We take time to winterize our homes and our cars, but not everyone takes time to winterize their four-legged friends. Dogs also need extra TLC when the temperatures drop, so consider adding these tips to your must-do list.
Paw Protection. Like summer, wintertime can have a discomforting effect on your dog’s paws. Cold or icy sidewalks, snow, and salted driveways can all lead to injuries if you don’t stay vigilant.
Always limit exposure to frozen walkways (especially if your dog has short hair) to avoid frostbite. For an extra measure of protection, consider using booties to keep paws warm and covered, or special wax to avoid getting salt in between their toes.
Outerwear. It may seem like an unusual or frivolous idea, but there are dogs who do, in fact, need to wear a jacket or sweater in the colder months. Large-breed dogs that have longer, thicker hair don’t usually need to wear a coat or sweater, but smaller dogs with low body fat and thin hair are prime candidates. Keeping your pet covered provides protection and comfort when it’s cold or icy outside. Make sure to monitor your pet when they do have on a coat or sweater, and don’t leave them unattended while wearing one.
“Make sure to monitor your pet when they do have on a coat or sweater, and don’t leave them unattended while wearing one.”
Extra Attention. It’s easy to get wrapped up in the busy schedules of the season; there’s always something to do or somewhere to go. Try to remember to give your dog a little extra attention this time of year. A dog that doesn’t get enough stimulus or attention, when left to their own devices, can find other methods of staying occupied — and oftentimes that can mean destruction or accidents. If you are going to be away from your dog more than usual, consider hiring a dog walker or sending your dog to doggy daycare. This will ensure your dog is getting attention and activity.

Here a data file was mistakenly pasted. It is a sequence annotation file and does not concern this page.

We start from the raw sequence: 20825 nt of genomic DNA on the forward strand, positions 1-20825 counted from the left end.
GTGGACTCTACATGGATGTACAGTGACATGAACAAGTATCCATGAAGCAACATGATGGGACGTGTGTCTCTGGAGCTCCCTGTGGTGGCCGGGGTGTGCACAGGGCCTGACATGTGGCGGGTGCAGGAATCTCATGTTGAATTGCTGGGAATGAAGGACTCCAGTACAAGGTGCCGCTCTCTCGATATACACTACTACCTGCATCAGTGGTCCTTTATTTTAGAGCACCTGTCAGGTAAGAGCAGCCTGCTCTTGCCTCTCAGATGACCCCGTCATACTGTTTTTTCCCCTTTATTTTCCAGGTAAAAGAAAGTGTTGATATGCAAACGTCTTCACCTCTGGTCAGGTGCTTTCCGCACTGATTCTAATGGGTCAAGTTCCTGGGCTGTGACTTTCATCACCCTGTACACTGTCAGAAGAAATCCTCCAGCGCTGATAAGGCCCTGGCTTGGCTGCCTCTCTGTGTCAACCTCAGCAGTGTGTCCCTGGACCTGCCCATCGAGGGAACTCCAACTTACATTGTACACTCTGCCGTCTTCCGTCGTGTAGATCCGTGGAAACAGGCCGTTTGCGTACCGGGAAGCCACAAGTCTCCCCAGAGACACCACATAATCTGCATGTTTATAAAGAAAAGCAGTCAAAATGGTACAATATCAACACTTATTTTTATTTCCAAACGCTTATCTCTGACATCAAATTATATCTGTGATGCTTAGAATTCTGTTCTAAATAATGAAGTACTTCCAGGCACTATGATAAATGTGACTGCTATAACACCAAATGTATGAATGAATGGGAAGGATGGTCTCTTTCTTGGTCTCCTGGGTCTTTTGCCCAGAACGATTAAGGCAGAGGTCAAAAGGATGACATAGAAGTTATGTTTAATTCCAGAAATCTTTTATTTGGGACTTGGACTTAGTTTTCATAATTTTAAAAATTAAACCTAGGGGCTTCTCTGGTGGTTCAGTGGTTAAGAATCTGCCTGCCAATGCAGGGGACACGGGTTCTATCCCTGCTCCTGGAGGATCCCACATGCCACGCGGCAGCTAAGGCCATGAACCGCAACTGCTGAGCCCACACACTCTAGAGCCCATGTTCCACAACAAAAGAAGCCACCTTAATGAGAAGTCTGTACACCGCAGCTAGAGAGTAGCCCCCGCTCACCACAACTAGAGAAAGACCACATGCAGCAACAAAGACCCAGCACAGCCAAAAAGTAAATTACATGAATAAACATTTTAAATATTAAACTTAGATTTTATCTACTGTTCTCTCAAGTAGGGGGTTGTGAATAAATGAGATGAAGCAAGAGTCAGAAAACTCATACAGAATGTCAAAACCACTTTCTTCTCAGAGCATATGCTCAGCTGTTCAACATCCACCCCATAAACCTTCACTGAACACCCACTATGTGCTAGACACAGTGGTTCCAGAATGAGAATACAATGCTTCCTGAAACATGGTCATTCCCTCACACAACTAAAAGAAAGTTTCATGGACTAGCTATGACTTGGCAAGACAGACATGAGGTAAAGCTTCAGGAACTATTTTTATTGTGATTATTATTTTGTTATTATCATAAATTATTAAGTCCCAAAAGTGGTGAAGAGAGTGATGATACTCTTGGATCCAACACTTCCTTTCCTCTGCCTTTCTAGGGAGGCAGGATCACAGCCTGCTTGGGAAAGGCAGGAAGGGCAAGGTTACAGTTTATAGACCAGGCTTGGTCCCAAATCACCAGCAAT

Plants and Decor. Be careful with extra plants and decor this time of year. Many common holiday plants, like mistletoe and holly bushes are highly poisonous, while poinsettias and bulb kits have been proven to be mildly toxic. Glass decorations like ornaments and figurines also pose a danger if ingested. Holiday ribbons and bows can lead to intestinal problems if swallowed, and wires from electrical cords and lights are also safety risks. Monitor your pet regularly when you have decorations around the house, and call your vet immediately if you suspect your pet has eaten anything that could be harmful.
Holiday Foods. There are so many opportunities this time of year for your dog to get ahold of dangerous or unhealthy foods. Chocolate and candy are some of the worst foods your dog can ingest as both can be highly toxic. Forgo giving your dog leftovers since rich and fatty foods can cause vomiting and diarrhea. And definitely avoid giving your dog any cooked bones, particularly anything from a bird, which can splinter and puncture their internal organs. A lot of holiday breads contain dried fruits, and anything with raisins is toxic to your pet. If your dog gets a hold of anything that you suspect could be harmful, call your vet right away.
Visit SafetyToday for more information.
If you enjoyed this post, you should read “Winter And Your Dog” here.
How do you prep for winter? Share below!